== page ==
The economics of mobile money


2019/05/08 15:45

Mobile money has transformed the landscape of financial inclusion in developing and emerging market countries, leapfrogging the provision of formal banking services. This column explains how mobile money potentially helps ameliorate several areas of market failure in developing economies, including saving, insurance, and the empowerment of women. It illustrates these effects using examples from aburgeoning empirical literature and concludes that the system-wide effects of mobile money may be even greater than current studies suggest.


Mobile money is novel. It was barely heard of a decade ago.1 Yet it has transformed the landscape of financial inclusion in developing and emerging market countries, leapfrogging the provision of formal banking services (Figures 1 and 2). Mobile money is available in two-thirds of low-to-middle-income countries.2


Figure 1  Number of live mobile money services for the unbanked by region


Source: Data from the GSMA State of the Industry report (2017).


Notes: The first mobile money system was launched in the Philippines in 2001, and M-Pesa in 2007.


Figure 2 Growth of active (90 day) mobile money accounts by region


Source: Data from the GSMA State of the Industry report (2017).


Mobile money refers to financial transaction services potentially available to anyone using a mobile phone, including the unbanked global poor who are not a profitable target for commercial banks (Figure 3). An individual installs a mobile phone application on a SIM card, establishes an electronic money account with the services provider (usually a mobile network operator alone or in formal partnership with one or more banks, depending on the national jurisdiction), and deposits cash in exchange for electronic money.3 Even tiny amounts can be stored, withdrawn as cash, or transferred via a coded secure text message to others, without the customer or recipient having a formal bank account. Mobile phone technology has the advantage that users invest in the handset, while a (scalable) infrastructure is already present for widespread distribution of airtime through secure network channels, Figure 4. By adopting mobile money, under-served citizens gain a secure means of transfer and payment at a lower cost, and safe, private storage of funds.


Figure 3 Provision of banking infrastructure


Source: Data from the G20 Financial Inclusion Indicators database, World Bank.


Notes: This shows the position in 2011 a few years after the adoption of mobile money in Kenya. The first five regions refer to “developing only”.


Figure 4 Fixed telephone and mobile-cellular subscriptions: 2005 and 2017


Source: Data from the ITU World Telecommunication, ICT Indicators database.


Notes: Subscriptions are per 100 inhabitants. “Mobile phone subscribers” refer to active SIM cards rather than individual subscribers.

注:订阅是每100名居民。 “移动电话用户”指的是有源SIM卡而不是个人用户。

The technological innovation ameliorates the asymmetric information constraint faced by conventional banks in lending to the collateral-less poor. The movement of cash into electronic accounts tracks, for the first time for the unbanked, the real-time history of their financial transactions. Using algorithms, these records provide evolving individual credit-scores that eventually allow users to obtain a pathway to formal financial services accessed only through a mobile phone, e.g. to interest-bearing savings accounts, small loans, and insurance products. Hire purchase credit is possible through mobile money, permitting secure, remote purchases of costly durable items on a pay-as-you-use basis.4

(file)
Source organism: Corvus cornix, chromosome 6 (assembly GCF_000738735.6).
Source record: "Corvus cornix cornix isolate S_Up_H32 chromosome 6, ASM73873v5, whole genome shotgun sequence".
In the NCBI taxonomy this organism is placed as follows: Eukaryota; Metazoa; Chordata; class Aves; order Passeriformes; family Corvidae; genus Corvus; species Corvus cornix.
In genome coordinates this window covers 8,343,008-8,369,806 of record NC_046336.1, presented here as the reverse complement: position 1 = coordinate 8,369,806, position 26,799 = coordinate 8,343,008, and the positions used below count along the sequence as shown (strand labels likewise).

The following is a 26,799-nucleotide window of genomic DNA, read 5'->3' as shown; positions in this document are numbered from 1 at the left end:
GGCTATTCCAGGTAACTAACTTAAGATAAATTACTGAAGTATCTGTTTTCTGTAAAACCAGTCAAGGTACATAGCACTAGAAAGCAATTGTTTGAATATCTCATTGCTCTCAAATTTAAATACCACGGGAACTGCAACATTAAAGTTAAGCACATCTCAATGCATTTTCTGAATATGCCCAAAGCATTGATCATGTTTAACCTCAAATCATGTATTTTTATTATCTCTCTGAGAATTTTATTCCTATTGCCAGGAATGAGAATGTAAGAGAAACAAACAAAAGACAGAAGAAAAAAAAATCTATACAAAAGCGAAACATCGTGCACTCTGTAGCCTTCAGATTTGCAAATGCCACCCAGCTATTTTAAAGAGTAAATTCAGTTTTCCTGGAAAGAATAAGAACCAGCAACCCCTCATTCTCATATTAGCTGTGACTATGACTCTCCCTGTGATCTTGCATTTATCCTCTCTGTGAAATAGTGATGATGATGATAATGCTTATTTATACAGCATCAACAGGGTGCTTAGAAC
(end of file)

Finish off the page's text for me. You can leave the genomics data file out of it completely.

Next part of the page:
Mobile payments in economies with deep financial markets are linked with pre-existing bank accounts.5 In largely cash-based developing or emerging countries, most users are unbanked. As mobile money systems evolve, and smart-phones become affordable in poorer countries,6 services could broaden (e.g. Figure 5) and link with those managed by banks and insurance companies. At the margins, this blurs the distinctions between mobile banking and mobile money. But the poorest will remain unbanked, relying on mobile money for basic financial services.7


Figure 5 Growth of a diverse payments platform


Source: Data from the GSMA State of the Industry reports (2016 and 2017).


Note: Bulk payments include salary and pension payments, and government or NGO transfers.


With the novelty and rapid growth of mobile money systems, the regulatory response has been caught off-balance. The regulatory environment shapes the viability and variety of business models, competition and innovation. Mobile money is big business, but ironically, it is not easily profitable (Aron 2017).8 Evidence suggests that enabling regulation promotes the profitability and sustainability of mobile money systems.9 Critical regulatory lessons are summarised by Aron (2019), Di Castri (2013) and Klein and Mayer (2011).

随着移动货币系统的新颖性和快速增长,监管响应已经失去平衡。监管环境塑造了商业模式,竞争和创新的可行性和多样性。移动货币是一项大生意,但具有讽刺意味的是,它并不容易盈利(Aron 2017).8有证据表明,启动监管可提高移动货币系统的盈利能力和可持续性.9 Aron(2019),Di Castri( 2013)和Klein和Mayer(2011)。

The economics of mobile money: The micro view


Mobile money potentially helps ameliorate several areas of market failure in developing economies.10


Lower transactions costs


Transactions costs are reduced for sending and receiving money, especially with inadequate transport infrastructure. These include the transport costs of travel; the travel time and the waiting time in long queues; coordination costs between individuals, between firms and suppliers or customers, and between government and individuals; and costs of delays and leakages acting like a tax (or complete loss through theft from insecure methods of money transfer).


Improved transparency


The impact of enhancing transparency through electronic records is far-reaching. Every deposit, withdrawal, transfer or payment transaction through mobile money creates a recorded financial history. This protects customers’ rights and fosters trust in business, promoting the growth of efficient payments networks. Mobile money makes international remittances more affordable and traceable. Tax collection could be improved through mobile payment, and avoidance reduced through more visible spending. Mature mobile money systems foster the formalisation of the economy, integrating informal sector users into business networks, formal banking and insurance, and linking to government through social security, tax, and secure wages payments.